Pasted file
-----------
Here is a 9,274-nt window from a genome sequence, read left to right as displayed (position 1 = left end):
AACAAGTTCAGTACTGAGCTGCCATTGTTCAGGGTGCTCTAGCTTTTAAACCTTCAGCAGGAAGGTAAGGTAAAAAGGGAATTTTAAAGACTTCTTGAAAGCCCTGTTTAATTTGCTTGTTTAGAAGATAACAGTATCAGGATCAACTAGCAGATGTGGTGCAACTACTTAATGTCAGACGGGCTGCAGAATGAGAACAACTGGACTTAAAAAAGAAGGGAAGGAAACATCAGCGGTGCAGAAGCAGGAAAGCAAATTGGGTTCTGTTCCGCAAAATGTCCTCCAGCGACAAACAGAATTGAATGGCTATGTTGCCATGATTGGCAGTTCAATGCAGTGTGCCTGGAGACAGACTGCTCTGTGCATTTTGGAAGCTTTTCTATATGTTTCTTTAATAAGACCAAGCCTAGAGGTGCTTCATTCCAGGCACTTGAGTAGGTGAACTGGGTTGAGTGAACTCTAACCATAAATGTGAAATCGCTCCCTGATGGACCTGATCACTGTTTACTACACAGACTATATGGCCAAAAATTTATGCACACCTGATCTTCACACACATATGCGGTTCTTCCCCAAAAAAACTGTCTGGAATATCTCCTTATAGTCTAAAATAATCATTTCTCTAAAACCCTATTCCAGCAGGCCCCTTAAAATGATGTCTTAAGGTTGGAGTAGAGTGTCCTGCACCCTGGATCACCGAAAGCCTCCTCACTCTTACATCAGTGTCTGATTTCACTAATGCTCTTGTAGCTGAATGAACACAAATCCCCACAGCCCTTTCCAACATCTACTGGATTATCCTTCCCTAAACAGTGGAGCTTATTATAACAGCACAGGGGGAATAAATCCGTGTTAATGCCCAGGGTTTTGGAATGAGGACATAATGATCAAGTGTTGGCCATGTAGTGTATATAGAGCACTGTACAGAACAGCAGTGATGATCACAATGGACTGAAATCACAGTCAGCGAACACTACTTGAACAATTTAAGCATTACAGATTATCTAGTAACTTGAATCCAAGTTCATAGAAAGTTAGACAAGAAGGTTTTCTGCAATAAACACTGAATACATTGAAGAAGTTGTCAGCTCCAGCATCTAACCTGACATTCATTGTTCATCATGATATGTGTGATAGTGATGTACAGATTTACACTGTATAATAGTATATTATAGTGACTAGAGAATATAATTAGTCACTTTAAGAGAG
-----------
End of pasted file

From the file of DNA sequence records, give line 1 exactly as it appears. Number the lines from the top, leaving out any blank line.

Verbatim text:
Here is a 9,274-nt window from a genome sequence, read left to right as displayed (position 1 = left end):